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    This is the personal blog of Simon Kendrick and covers my interests in media, technology and popular culture. All opinions expressed are my own and may not be representative of past or present employers
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Can our opinions exist without us?

This article from Jeff Jarvis got me thinking about the evolution of content and opinion over time. Extrapolating past patterns could lead to some bizarre scenarios in future.

(NOTE: the remainder of this blog post is incoherent speculation).

Broadly, the past evolution of storytelling roughly covers four ages

  • Oral stage
  • Hand-written stage
  • Printed stage
  • Multimedia stage

Within this, there have been many trends and patterns in the types of content, the means of production and the methods of consumption.

Many arguments focus on the dumbing down of culture. But instead of rehashing that ground, the article got me thinking about content length

I’m no historian but the following spring to mind:

  • Oral accounts would take pretty long to recount and spread
  • Hand-writing/scribing has similar scalability issues
  • The printing press achieves scalability but also encourages verbosity
  • Newspapers and magazines encourage serialisation and the consumption of articles rather than full-length tracts (I suppose pamphlets come under this heading)
  • The computer age propagates articles, blog posts and shorter-form content
  • Social media reducing creation and consumption time down further – currently at 140 characters

How is this extrapolated further? Two scenarios – one logical progression and one step-change – come to mind


A logical extension would be to reduce opinion down to its underlying sentiment – why use 140 characters when a single word or gesture will do (thumbs ups, retweets etc all fulfil this function, but alongside other forms of opinion)

It is conceivable that a social media service in future could be a single spectrum of opinion, from like to dislike. Links, names, words etc could be placed on that spectrum. Our contacts would take something we like as a recommendation and consume it, and avoid things we dislike.

Would this work? Probably not, since it has no nuance. It would further encourage the balkanisation of online opinion and, even with a potential velocity measure to capture trajectory of opinion, it would make it difficult for new content to rise upwards.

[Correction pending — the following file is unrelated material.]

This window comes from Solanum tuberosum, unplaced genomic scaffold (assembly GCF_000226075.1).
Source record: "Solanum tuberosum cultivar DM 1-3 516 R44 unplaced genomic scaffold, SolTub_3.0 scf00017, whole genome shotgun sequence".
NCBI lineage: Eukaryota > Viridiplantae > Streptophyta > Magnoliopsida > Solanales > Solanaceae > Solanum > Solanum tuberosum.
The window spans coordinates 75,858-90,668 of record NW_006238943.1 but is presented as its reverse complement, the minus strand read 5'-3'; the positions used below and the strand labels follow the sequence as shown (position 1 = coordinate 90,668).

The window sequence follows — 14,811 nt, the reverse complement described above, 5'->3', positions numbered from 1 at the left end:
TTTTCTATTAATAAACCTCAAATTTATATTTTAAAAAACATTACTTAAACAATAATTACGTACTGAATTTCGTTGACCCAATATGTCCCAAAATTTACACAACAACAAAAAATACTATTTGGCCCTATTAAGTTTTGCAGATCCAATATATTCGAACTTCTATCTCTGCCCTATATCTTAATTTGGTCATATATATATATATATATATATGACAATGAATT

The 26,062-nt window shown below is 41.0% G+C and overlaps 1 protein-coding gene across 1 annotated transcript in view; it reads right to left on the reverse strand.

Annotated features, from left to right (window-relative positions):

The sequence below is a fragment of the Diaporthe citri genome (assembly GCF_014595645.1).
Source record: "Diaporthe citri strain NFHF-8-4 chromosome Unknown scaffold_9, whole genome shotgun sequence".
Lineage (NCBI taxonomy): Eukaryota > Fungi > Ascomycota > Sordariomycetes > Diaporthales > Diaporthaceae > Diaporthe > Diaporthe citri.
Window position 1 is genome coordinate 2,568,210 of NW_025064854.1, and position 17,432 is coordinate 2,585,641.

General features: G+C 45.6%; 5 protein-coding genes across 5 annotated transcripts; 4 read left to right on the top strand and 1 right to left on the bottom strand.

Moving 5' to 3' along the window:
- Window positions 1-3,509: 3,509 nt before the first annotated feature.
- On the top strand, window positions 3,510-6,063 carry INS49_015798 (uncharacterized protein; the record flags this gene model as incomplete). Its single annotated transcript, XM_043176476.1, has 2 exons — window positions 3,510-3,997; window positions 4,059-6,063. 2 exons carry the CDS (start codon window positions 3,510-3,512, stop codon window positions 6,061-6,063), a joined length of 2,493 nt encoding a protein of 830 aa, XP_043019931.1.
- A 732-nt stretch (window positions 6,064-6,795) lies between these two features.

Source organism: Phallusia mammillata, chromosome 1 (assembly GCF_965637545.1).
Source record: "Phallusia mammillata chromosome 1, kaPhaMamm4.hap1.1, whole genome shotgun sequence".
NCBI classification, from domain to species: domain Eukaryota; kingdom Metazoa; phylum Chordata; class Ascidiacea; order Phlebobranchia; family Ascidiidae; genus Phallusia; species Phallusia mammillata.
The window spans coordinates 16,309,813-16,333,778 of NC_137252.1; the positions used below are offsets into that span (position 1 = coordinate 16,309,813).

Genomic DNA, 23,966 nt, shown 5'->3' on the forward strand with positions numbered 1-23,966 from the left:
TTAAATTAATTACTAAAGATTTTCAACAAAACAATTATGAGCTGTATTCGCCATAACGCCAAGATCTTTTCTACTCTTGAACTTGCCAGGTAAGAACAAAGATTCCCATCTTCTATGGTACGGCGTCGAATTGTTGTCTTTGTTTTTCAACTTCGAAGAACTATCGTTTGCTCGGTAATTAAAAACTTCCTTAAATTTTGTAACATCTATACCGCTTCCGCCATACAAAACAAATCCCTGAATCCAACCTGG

As the shortening of opinion can’t evolve beyond a single word, an obvious revolution would be to move from active to passive.

In other words, once I input parameters or some past behaviour, a service can automatically generate my sentiment to new content that crosses my digital path. With refinement over time, this would become more accurate.

We already have digividuals, based on composites of others. Could we have digi-extensions? Possible, but again unlikely. But it raises some interesting questions about the nature of digital personas. Once my online persona starts acting independently, does it still fully represent my real-world self? If someone died, their digital persona could continue to exist without them although it would cease to evolve.

If you’ve read this far down, then congratulations. This post doesn’t really have a point, or any obvious application, but I wanted to write this down to help formalise my speculation (my thoughts on this were even more jumbled before I started writing). And, on the off-chance that something similar happens around the time of the singularity, then I can go the wayback machine and glow over a small victory.



Promoting quality over quantity

“Findability” (Sidepoint: I’m fascinated by neologisms – my current favourite is “winningest”) regularly crops up in research I conduct, particularly for video services. To put it briefly, it’s crucial.

It appears to me that over the past few months, my blog has become less “findable” – at least on one measure.

This blog hasn’t been as active over the past few months (this will improve from October, when my Diploma and much-needed holiday will be out-of-the-way). As a result of my reduced frequency in posting (and, to be fair, I’ve also spent less time thinking about my posts), I’ve slipped down the AdAge Power 150 rankings a fair bit.

This isn’t a post filled with whining navel-gazing and self-reflection. Please bear with me.

It’s inevitable that a less active blog will drop down the rankings – recency and velocity/momentum are important determinants when considering popularity.

But it did get me thinking about how popularity works.

It is correct that something with high numbers ranks highly (though, arguably, the most popular things tend to be the lowest common denominator consensus choices, rather than things that inspire devotion).

But numbers can be misleading. All readers, viewers or followers are not equal. Anil Dash has made this point very well in terms of Twitter followers.

Reasons for popularity can include

  1. Something is genuinely good – despite my cynicism, the good will out, at least on occasion. I’ve recently started reading (and enjoying) Inspector Insight, while Inception and Arcade Fire provide two cultural examples (note the subjectivity), though Arcade Fire’s willingness to experiment with interactivity helps their PR
  2. Frequency – it’s not a coincidence that the top blogs on the AdAge ranking are updated daily. Volume is a major determinant of popularity – indeed many of the other factors on this list can be considered functions of volume. I believe reduced volume is the reason for my drop in the rankings
  3. Differing motivations behind “link love” – volume of links are a signifier of popularity, but the reasons for linking differ. It could be a genuine desire to share, a reciprocal back-scratching activity, or a ploy to garner the attention of someone. My link updates (which will return later this week) have been guilty of all three, though nowadays it is almost exclusively the former